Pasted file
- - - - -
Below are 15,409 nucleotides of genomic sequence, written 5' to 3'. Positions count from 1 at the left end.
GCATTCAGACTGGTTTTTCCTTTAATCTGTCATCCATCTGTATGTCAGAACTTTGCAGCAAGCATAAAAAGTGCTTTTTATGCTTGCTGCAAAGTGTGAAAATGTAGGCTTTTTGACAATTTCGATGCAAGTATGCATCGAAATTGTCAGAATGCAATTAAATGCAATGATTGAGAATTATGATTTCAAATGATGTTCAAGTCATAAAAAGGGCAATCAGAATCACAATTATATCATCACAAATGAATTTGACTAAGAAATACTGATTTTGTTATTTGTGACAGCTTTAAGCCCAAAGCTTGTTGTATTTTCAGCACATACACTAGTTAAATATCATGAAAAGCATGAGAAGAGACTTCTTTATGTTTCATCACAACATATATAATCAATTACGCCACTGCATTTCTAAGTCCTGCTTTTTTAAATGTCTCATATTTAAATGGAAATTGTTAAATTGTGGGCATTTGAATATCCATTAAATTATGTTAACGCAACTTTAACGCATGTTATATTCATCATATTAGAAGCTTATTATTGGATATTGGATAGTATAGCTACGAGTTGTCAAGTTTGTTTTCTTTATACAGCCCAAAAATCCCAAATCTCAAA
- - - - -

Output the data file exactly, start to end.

Below are 15,409 nucleotides of genomic sequence, written 5' to 3'. Positions count from 1 at the left end.
GCATTCAGACTGGTTTTTCCTTTAATCTGTCATCCATCTGTATGTCAGAACTTTGCAGCAAGCATAAAAAGTGCTTTTTATGCTTGCTGCAAAGTGTGAAAATGTAGGCTTTTTGACAATTTCGATGCAAGTATGCATCGAAATTGTCAGAATGCAATTAAATGCAATGATTGAGAATTATGATTTCAAATGATGTTCAAGTCATAAAAAGGGCAATCAGAATCACAATTATATCATCACAAATGAATTTGACTAAGAAATACTGATTTTGTTATTTGTGACAGCTTTAAGCCCAAAGCTTGTTGTATTTTCAGCACATACACTAGTTAAATATCATGAAAAGCATGAGAAGAGACTTCTTTATGTTTCATCACAACATATATAATCAATTACGCCACTGCATTTCTAAGTCCTGCTTTTTTAAATGTCTCATATTTAAATGGAAATTGTTAAATTGTGGGCATTTGAATATCCATTAAATTATGTTAACGCAACTTTAACGCATGTTATATTCATCATATTAGAAGCTTATTATTGGATATTGGATAGTATAGCTACGAGTTGTCAAGTTTGTTTTCTTTATACAGCCCAAAAATCCCAAATCTCAAA